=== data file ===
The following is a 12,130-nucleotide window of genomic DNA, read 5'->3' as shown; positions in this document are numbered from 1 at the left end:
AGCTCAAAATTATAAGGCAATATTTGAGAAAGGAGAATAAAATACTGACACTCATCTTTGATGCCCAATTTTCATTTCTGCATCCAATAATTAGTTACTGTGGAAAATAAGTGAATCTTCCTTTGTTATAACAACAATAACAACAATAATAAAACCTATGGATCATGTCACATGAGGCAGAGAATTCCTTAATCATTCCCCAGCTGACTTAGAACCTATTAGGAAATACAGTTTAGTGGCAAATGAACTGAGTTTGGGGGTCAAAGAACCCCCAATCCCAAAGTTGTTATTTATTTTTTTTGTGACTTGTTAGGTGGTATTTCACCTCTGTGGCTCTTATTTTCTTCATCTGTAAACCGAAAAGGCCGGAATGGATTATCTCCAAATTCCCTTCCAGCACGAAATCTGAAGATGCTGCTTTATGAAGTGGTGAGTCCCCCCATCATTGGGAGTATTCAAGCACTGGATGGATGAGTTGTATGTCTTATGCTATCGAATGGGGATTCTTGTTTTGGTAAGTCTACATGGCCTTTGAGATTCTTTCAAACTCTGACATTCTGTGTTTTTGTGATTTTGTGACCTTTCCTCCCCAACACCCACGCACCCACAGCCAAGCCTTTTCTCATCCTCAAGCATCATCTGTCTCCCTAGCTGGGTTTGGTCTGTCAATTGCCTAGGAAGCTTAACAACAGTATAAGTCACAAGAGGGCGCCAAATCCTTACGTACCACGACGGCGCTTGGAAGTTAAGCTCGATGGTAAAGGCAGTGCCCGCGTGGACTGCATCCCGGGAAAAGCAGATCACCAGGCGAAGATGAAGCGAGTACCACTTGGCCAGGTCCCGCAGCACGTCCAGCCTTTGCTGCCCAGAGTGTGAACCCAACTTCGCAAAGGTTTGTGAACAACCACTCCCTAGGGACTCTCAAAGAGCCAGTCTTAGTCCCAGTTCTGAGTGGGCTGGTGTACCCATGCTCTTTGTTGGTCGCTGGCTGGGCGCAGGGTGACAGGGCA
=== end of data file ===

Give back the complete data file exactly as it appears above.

The following is a 12,130-nucleotide window of genomic DNA, read 5'->3' as shown; positions in this document are numbered from 1 at the left end:
AGCTCAAAATTATAAGGCAATATTTGAGAAAGGAGAATAAAATACTGACACTCATCTTTGATGCCCAATTTTCATTTCTGCATCCAATAATTAGTTACTGTGGAAAATAAGTGAATCTTCCTTTGTTATAACAACAATAACAACAATAATAAAACCTATGGATCATGTCACATGAGGCAGAGAATTCCTTAATCATTCCCCAGCTGACTTAGAACCTATTAGGAAATACAGTTTAGTGGCAAATGAACTGAGTTTGGGGGTCAAAGAACCCCCAATCCCAAAGTTGTTATTTATTTTTTTTGTGACTTGTTAGGTGGTATTTCACCTCTGTGGCTCTTATTTTCTTCATCTGTAAACCGAAAAGGCCGGAATGGATTATCTCCAAATTCCCTTCCAGCACGAAATCTGAAGATGCTGCTTTATGAAGTGGTGAGTCCCCCCATCATTGGGAGTATTCAAGCACTGGATGGATGAGTTGTATGTCTTATGCTATCGAATGGGGATTCTTGTTTTGGTAAGTCTACATGGCCTTTGAGATTCTTTCAAACTCTGACATTCTGTGTTTTTGTGATTTTGTGACCTTTCCTCCCCAACACCCACGCACCCACAGCCAAGCCTTTTCTCATCCTCAAGCATCATCTGTCTCCCTAGCTGGGTTTGGTCTGTCAATTGCCTAGGAAGCTTAACAACAGTATAAGTCACAAGAGGGCGCCAAATCCTTACGTACCACGACGGCGCTTGGAAGTTAAGCTCGATGGTAAAGGCAGTGCCCGCGTGGACTGCATCCCGGGAAAAGCAGATCACCAGGCGAAGATGAAGCGAGTACCACTTGGCCAGGTCCCGCAGCACGTCCAGCCTTTGCTGCCCAGAGTGTGAACCCAACTTCGCAAAGGTTTGTGAACAACCACTCCCTAGGGACTCTCAAAGAGCCAGTCTTAGTCCCAGTTCTGAGTGGGCTGGTGTACCCATGCTCTTTGTTGGTCGCTGGCTGGGCGCAGGGTGACAGGGCA